6. Lastly, you will definitely need an internet connection if you like to use the components as mentioned above. However, if you are using a database in your local machine, you do not need the Internet connection.

1. Loading Data in the Database

Before we can start with any programming, we need to upload the data into the database. We can do this using the GUI provided by IBM DB2 service. Or, we can use CLI.

1.a. Loading Data into DB2 using Graphical User Interface (GUI)

I have been maintaining the data of the Prices of six commodities – Potato, Tomato, Onion, Gold, SENSEX and NIFTY. This is available to me in an Excel File. However, you cannot upload data from Excel File into DB2. So, I saved this file as a Comma Separated File (CSV) file. The name of the file is PriceIndex.CSV (You will see the filename as PriceIndex_New.CSV as I had already the original file prior to capturing the screen shots). The following screen shots will guide you through the process of uploading the data.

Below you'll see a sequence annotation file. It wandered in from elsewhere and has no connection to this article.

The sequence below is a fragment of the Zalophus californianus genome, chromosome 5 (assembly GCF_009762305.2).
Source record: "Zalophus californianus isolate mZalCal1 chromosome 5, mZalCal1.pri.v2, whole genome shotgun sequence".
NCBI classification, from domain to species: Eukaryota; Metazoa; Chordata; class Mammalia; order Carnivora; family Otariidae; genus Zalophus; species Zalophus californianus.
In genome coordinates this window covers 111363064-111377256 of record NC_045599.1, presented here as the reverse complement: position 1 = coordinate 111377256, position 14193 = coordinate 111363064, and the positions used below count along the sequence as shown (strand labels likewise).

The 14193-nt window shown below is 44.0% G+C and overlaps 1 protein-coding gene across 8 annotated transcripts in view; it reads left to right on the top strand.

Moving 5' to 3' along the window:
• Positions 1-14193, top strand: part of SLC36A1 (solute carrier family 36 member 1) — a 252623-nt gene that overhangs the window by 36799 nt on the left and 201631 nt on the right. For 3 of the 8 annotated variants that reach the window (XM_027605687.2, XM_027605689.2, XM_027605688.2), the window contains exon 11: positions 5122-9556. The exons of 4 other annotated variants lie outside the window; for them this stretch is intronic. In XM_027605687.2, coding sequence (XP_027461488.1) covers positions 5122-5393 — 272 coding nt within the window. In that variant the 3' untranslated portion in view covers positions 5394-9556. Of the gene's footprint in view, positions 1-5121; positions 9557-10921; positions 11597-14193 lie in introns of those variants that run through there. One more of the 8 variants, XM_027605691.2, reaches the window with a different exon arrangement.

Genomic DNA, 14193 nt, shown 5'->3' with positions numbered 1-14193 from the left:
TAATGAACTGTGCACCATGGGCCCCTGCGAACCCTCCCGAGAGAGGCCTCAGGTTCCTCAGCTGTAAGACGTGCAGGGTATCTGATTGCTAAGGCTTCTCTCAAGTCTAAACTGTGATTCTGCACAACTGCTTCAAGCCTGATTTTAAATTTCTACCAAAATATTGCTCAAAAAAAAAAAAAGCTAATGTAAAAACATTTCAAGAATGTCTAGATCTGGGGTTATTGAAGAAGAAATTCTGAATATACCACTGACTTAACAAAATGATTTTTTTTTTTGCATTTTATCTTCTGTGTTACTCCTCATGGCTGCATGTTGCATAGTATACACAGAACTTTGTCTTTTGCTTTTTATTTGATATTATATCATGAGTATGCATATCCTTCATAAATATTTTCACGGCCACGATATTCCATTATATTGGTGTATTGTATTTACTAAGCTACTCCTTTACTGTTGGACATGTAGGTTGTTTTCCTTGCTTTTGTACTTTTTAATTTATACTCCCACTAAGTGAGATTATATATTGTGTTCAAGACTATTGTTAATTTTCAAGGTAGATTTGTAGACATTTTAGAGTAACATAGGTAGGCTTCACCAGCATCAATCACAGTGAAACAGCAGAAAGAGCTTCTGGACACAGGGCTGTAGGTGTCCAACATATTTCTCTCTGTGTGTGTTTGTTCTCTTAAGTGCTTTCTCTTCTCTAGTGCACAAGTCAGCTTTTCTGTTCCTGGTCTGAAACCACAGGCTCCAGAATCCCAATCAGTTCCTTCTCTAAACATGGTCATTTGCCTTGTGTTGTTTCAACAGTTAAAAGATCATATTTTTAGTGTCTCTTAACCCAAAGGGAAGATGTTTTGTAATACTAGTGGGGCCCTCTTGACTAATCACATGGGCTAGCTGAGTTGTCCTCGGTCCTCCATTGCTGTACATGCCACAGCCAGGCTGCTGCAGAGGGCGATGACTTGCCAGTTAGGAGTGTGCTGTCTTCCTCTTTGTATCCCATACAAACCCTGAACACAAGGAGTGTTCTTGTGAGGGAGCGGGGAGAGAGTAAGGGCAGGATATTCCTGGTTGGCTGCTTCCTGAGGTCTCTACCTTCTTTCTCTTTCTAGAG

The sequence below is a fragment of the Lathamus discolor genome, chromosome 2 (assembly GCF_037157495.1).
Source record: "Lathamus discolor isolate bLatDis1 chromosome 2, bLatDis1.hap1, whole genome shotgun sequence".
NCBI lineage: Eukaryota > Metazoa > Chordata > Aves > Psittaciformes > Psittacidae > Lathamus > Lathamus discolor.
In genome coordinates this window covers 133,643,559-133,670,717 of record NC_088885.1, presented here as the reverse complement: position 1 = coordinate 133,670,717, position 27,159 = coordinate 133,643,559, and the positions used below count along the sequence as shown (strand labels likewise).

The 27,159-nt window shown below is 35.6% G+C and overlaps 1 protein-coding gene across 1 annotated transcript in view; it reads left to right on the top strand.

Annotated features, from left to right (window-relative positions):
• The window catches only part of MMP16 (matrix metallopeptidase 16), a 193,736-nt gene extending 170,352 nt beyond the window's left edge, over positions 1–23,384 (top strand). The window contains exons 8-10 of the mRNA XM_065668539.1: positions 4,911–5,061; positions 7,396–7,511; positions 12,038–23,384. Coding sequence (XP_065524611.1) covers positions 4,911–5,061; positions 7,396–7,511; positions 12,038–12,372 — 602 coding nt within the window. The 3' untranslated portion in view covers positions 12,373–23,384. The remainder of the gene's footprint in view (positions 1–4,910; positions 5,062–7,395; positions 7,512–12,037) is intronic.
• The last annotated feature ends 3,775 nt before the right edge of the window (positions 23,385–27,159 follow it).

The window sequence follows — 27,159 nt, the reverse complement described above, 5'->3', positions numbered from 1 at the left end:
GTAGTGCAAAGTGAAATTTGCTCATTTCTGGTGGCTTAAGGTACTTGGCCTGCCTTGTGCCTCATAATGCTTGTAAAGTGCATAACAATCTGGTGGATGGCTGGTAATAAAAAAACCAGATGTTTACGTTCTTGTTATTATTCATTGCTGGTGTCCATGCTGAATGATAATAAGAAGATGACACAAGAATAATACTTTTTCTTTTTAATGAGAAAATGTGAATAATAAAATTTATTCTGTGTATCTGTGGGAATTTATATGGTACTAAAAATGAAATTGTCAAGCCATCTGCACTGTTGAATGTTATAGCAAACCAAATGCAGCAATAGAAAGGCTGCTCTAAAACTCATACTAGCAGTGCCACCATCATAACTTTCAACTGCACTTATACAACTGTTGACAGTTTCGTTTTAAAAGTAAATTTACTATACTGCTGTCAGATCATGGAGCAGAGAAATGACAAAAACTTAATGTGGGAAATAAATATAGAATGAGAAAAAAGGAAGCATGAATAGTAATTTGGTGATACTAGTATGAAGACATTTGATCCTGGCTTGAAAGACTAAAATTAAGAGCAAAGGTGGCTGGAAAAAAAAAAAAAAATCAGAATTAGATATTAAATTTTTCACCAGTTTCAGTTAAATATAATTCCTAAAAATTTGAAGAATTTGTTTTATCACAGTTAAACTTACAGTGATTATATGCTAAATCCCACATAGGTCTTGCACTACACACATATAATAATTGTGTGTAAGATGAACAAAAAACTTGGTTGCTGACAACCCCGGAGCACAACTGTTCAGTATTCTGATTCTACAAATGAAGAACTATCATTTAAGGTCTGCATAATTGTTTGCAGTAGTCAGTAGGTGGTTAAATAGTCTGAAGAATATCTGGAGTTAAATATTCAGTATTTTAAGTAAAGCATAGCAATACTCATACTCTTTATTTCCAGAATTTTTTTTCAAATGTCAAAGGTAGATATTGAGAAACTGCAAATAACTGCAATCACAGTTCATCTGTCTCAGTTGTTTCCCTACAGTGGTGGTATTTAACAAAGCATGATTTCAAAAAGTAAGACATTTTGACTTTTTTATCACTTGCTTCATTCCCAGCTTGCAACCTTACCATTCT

When you invoke the LOAD function on the DB2 Dashboard, you will see the screen below. On this screen, drag and drop your file in the greyed area OR click on Browse Files, to select the file you want to upload.

DataLoadGUI1

Once you have provided the file to upload, you will see this screen.

DataLoadGUI2

You need to select a Schema. I selected DASH13434. Then click NEXT.

DataLoadGUI3

Click on New Table and provide a Table Name. I gave the name as PRICEINDEX. The screen will appear as shown below.

DataLoadGUI4

Click NEXT.

DataLoadGUI5